Dental Strategies For Success library
Six Ways to Make Your New Practice Skyrocket
It is not enough to simply choose the correct location or space, equipment and financing. Starting a new practice requires tenacity and business savvy – two things they may not have taught you in dental school. If you’d rather be successful than struggling, these six tips are the ticket.
1. Create a business plan: More than just a tool to get the right loan, a business plan sets the tone for your practice’s identity and provides a road map for achieving your short-term goals and long-term vision. Planning ahead gives you an internal compass to guide every decision. If it doesn’t fit the plan, it probably isn’t right for you.
2. Build a team of "superstars": Any practice can limp by with less than perfect employees, but the successful practitioner works hard at having the right players in place. Recruitment, identifying ideal candidates, developing specific interview questions and thorough reference checks are essential. Be sure to administer behavior tests to potential new-hires. Desirable qualities like social skills, attention to detail and follow-through are easily measured with a DISC profile or other assessment. Motivate and retain good employees with concise job descriptions, annual reviews, and frequent feedback on performance. It takes just five minutes a day to tell someone how to please you. Don’t hold back!
3. Budget for aggressive marketing during your first two years: We suggest that 5% of collections go toward attracting new patients during your formative years. Don’t skimp on the things that last: brand your practice with a name, logo and website. Conduct an early, soft grand opening and a later full-blown celebration, inviting patients and others who might refer you. Use incentives to attract new patients. E-mail your patients often to stay top-of-mind and reinforce your brand. E-mail newsletters are the new direct mail, so collect patient e-mail addresses from day one and use them to drive traffic to your website (online offers are a nice touch).
4. Focus on driving revenue: Develop a sense of urgency regarding your finances. This requires being willing to do whatever it takes to make your business thrive: making quick decisions, bypassing the “rules” of what you will and won’t do and wearing the two hats of a business manager and dentist. Don’t think you will get ahead quickly if you aren’t intent on your daily goals — every day must be fiscally viable. During the first 12 months of business, track your marketing effectiveness, new patient satisfaction and recare effectiveness closely. Be willing to make adjustments to protocol (or your style) if needed.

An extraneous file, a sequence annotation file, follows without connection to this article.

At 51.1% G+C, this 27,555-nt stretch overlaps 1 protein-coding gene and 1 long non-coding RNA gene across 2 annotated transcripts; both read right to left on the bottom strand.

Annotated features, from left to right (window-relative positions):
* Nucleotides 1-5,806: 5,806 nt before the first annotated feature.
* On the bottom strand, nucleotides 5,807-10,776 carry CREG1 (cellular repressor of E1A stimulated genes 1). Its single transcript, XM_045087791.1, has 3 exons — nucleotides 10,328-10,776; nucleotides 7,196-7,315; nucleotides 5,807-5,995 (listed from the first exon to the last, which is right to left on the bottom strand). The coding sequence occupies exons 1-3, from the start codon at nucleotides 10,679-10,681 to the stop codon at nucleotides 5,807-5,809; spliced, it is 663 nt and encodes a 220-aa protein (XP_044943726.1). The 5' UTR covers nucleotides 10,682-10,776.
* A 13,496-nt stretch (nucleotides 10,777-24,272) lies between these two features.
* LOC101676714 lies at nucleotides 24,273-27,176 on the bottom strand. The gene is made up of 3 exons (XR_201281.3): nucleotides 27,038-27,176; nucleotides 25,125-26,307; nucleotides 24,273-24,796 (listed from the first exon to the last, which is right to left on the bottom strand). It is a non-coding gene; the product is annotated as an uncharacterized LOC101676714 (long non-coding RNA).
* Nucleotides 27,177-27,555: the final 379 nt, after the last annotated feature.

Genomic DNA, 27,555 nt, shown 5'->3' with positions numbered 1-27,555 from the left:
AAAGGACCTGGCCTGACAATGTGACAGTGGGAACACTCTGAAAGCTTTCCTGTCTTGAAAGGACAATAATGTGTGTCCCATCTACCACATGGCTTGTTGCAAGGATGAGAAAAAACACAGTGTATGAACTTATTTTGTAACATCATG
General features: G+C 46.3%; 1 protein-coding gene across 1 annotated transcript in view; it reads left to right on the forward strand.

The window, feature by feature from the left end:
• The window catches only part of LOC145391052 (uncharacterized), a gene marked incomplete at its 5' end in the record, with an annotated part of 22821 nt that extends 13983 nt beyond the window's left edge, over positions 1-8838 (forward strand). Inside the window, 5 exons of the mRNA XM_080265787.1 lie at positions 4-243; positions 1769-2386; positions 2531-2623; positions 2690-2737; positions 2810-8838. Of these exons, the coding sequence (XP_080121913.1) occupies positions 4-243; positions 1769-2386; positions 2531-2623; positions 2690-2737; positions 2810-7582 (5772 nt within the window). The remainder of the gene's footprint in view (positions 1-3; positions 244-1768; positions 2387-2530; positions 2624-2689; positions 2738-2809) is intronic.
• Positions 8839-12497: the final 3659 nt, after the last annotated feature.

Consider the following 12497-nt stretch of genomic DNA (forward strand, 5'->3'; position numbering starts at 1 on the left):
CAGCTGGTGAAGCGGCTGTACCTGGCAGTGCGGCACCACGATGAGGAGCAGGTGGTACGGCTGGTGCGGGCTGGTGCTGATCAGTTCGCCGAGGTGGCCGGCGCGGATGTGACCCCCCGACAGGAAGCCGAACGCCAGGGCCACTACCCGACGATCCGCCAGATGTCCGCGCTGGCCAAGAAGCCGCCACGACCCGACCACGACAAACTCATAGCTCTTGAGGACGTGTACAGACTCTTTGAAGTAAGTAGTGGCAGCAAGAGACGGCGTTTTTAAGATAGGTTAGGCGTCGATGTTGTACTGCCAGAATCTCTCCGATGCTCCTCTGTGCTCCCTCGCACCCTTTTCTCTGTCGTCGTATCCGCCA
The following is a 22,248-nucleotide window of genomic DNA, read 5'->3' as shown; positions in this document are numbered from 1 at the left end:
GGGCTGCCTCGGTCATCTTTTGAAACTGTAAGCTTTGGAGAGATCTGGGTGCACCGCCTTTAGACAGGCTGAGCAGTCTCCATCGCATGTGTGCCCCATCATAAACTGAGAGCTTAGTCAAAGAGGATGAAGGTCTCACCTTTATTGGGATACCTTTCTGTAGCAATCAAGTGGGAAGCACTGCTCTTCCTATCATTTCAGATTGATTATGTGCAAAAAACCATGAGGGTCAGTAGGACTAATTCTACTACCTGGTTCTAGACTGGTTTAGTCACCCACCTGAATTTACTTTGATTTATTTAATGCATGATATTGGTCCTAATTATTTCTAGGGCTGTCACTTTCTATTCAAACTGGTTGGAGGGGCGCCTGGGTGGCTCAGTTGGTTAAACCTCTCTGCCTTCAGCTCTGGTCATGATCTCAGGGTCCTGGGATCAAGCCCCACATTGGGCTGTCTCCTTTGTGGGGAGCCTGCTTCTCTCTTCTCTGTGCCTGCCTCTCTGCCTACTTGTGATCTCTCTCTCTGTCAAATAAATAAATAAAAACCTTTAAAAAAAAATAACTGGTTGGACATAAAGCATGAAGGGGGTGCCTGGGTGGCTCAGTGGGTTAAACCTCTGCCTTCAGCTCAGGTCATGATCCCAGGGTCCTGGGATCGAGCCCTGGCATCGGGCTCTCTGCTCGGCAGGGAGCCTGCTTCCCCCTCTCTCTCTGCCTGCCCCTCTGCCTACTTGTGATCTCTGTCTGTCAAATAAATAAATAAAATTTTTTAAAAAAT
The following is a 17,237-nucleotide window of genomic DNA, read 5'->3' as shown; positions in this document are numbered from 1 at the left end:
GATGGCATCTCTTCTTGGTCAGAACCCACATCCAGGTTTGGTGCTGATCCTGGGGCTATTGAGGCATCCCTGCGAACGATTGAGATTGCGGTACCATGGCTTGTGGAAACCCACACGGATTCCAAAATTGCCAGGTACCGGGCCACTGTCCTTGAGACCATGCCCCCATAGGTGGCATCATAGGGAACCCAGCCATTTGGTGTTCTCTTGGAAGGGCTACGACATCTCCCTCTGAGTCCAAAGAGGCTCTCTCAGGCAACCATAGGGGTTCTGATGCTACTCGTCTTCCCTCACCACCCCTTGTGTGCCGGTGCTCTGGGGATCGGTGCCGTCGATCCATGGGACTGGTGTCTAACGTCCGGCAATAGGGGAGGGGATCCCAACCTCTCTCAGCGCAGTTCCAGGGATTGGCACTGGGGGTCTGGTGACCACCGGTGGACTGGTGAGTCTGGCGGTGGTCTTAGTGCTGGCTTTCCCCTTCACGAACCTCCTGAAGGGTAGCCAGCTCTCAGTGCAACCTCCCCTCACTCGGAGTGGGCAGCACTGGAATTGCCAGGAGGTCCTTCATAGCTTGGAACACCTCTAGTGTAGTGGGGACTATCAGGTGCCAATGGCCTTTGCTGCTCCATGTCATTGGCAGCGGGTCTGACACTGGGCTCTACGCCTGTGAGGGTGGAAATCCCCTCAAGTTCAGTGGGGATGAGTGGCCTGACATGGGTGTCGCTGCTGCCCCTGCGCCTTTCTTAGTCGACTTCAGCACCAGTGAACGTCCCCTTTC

5. Find a mentor to guide you through tough decisions — or tough times: The best mentors have been where you were at some point, and achieved the level of success you desire. Meet regularly, keeping an agenda and notes for accountability. Mentorship can benefit the bottom line of a business, not to mention the mental state of its owner.
6. Remember: you’re in the people business: If you are not the best communicator, don’t wait! Take a Dale Carnegie or other self-help communication course. Read books on personal growth or communication. Instant Rapport by Michael Brooks is a must read. Connecting on a personal level with your patient is the shortest route to success.
Statements of opinion not necessarily endorsed by ADA Member Advantage, ADA Business Enterprises, Inc., or the American Dental Association, or any of its subsidiaries, counsels, commissions, or agencies.
|Penny Reed is a co-founder of Dental Genius, a management and marketing company specializing in the business of dentistry. Ms. Reed has spent over a decade coaching and training dental professionals. She can be reached at 866-332-6224 or email@example.com.|
All practice financing is subject to credit approval. Business Refinance Program is for business term debt only. Revolving credit and existing Wells Fargo Practice Finance debt are not eligible for consolidation.
The articles and materials on the Wells Fargo Practice Finance Web site are provided for general information only and do not constitute, nor are they intended as, a substitute for consultation with accounting, tax, legal or other professional advisors. Wells Fargo makes no representation regarding the articles available in the Strategies for Success Library or the completeness or accuracy of the information contained therein. The articles and the information contained therein may be incomplete, may contain errors or may have become out of date. Wells Fargo makes no commitment, and disclaims any duty, to update any of the articles or materials in the Strategies for Success Library. The views expressed in the articles are those of the authors alone. They may or may not reflect the views or opinions of Wells Fargo.
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